Surprised, I was, a few weeks back to get an email from Noel Kingsbury saying he would be in the Philadelphia area for several days, and would like to drop by.
When we moved to Federal Twist in 2005 and I recognized I’d be gardening in a very difficult place, my hope for the future came from two books by Noel Kingsbury–The New Perennial Garden and Planting Design: Gardens in Time and Space (written with Piet Oudolf). In the first, I learned about naturalistic gardening, in particular about planting into rough grass. Continue reading Garden visitors
My life is so arranged (rather, I have arranged it) that I find myself making frequent late night drives between the city and the country house. I did that last night, after seeing an exceptional play.
On the drive out I felt very much alone, intensely alone, driving through the late darkness, capsuled in my car. Not a loneliness of longing or depression or sadness, but an existential aloneness, a freedom, an ephiphany of sorts, recognition that I’ve been given a gift, the ability to be aware how tiny and insignificant and brief my life is in this dark, measureless, incomprehensible universe.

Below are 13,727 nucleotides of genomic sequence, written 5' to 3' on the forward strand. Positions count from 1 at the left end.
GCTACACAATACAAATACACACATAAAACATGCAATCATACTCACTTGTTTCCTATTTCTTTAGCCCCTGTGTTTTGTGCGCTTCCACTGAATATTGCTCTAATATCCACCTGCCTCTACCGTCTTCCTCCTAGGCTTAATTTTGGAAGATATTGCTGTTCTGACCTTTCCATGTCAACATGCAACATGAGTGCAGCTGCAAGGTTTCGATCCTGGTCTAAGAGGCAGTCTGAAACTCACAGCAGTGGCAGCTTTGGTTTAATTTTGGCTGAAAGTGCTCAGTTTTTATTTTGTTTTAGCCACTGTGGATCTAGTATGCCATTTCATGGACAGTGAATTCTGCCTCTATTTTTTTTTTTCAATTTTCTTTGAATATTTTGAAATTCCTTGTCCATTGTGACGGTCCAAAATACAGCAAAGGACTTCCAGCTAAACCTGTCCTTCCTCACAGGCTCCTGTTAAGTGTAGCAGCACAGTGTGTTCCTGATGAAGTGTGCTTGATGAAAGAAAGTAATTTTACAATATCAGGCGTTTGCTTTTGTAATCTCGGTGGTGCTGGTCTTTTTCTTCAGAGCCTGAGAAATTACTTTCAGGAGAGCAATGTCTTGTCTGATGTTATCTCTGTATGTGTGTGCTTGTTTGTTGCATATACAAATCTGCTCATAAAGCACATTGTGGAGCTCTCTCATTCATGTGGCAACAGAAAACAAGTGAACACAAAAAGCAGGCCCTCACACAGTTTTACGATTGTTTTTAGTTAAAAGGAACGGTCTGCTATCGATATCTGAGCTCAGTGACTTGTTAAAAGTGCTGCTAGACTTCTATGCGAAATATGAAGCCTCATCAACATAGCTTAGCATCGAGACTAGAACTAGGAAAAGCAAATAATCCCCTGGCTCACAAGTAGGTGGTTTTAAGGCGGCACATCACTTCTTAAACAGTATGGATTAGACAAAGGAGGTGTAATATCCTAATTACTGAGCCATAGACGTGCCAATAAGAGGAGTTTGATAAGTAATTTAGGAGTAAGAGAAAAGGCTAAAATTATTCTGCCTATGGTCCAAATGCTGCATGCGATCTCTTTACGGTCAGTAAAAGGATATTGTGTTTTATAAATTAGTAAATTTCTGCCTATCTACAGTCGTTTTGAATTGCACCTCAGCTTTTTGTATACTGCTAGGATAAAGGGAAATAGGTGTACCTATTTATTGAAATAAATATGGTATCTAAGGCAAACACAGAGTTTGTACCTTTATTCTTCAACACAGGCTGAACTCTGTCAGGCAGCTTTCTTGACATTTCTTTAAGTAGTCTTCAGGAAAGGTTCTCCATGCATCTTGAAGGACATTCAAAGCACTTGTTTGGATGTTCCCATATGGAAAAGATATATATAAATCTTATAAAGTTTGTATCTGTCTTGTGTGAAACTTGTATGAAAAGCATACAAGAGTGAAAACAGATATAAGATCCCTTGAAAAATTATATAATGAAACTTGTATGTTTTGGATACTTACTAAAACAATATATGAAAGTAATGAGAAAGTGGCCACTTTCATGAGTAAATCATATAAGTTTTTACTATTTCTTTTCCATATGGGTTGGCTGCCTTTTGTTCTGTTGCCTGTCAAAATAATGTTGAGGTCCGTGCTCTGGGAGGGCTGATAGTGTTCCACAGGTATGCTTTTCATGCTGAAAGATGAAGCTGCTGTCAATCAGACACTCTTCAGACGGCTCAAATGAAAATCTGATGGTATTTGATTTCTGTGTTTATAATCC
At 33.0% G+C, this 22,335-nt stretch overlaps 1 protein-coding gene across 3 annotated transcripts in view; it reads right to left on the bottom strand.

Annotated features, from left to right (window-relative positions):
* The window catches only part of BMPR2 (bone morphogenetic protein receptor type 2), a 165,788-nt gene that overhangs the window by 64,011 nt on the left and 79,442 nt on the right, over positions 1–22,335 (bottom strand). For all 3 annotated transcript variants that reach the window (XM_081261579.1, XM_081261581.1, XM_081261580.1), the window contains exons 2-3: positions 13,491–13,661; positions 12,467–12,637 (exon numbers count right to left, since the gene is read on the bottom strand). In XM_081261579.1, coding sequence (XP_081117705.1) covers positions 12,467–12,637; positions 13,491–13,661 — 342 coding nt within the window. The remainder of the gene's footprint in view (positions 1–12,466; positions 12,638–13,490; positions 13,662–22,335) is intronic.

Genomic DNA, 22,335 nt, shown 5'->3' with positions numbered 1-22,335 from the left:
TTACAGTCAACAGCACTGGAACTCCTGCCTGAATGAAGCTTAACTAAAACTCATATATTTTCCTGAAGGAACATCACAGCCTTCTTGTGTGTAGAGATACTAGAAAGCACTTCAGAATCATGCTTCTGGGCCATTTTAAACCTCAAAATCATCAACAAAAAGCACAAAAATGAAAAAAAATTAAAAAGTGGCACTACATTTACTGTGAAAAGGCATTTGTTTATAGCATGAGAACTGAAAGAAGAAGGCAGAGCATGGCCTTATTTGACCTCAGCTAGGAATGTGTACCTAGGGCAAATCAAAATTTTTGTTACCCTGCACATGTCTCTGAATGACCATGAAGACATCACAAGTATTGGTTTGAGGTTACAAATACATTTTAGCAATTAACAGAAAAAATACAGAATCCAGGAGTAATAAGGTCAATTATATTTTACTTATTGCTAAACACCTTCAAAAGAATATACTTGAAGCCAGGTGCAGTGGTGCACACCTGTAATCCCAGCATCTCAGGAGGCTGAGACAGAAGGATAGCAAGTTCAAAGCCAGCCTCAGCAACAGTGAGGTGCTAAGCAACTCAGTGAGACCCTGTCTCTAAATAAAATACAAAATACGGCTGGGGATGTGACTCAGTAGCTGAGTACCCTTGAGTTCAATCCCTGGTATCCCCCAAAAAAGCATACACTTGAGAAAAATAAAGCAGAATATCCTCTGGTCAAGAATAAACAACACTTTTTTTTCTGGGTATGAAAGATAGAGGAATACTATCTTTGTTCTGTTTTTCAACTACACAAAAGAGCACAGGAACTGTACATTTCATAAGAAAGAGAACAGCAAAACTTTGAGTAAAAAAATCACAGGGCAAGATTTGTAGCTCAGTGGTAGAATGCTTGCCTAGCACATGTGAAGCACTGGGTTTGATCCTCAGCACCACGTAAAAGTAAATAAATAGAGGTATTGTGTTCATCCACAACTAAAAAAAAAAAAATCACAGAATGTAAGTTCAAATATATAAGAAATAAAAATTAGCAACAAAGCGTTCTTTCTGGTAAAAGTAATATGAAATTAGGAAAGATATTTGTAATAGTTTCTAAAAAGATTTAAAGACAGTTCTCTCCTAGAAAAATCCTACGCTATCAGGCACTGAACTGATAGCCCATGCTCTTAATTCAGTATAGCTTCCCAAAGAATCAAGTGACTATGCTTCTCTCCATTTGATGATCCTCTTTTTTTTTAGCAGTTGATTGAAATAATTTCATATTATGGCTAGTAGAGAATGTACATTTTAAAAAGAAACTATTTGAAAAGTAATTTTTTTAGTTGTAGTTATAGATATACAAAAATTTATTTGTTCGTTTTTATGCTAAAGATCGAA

I understood that everything, my being, my life, all I do comes out of this darkness. Some of us make gardens out of darkness. Continue reading Gardening in darkness
Since moving from Brooklyn to the country six years ago, I discovered an exciting, new approach to gardening. It revealed itself slowly, via books by Piet Oudolf, Henk Gerritsen, and Noel Kingsbury.
In five years, I established a garden in the hamlet of Rosemont, New Jersey, that relied on the principles and plant predilections of what has been called the New European Style of Perennial Gardening. This met my practical needs (heavy clay soil, windswept location, enormous deer population, limited time), as well as my aesthetic preferences (more on that later).
We sold the house and garden last year, and now I’m starting a new garden in an even less propitious location, on Federal Twist Road – thus the name of this blog. Continue reading I dislike the phrase “Sustainable Design” but…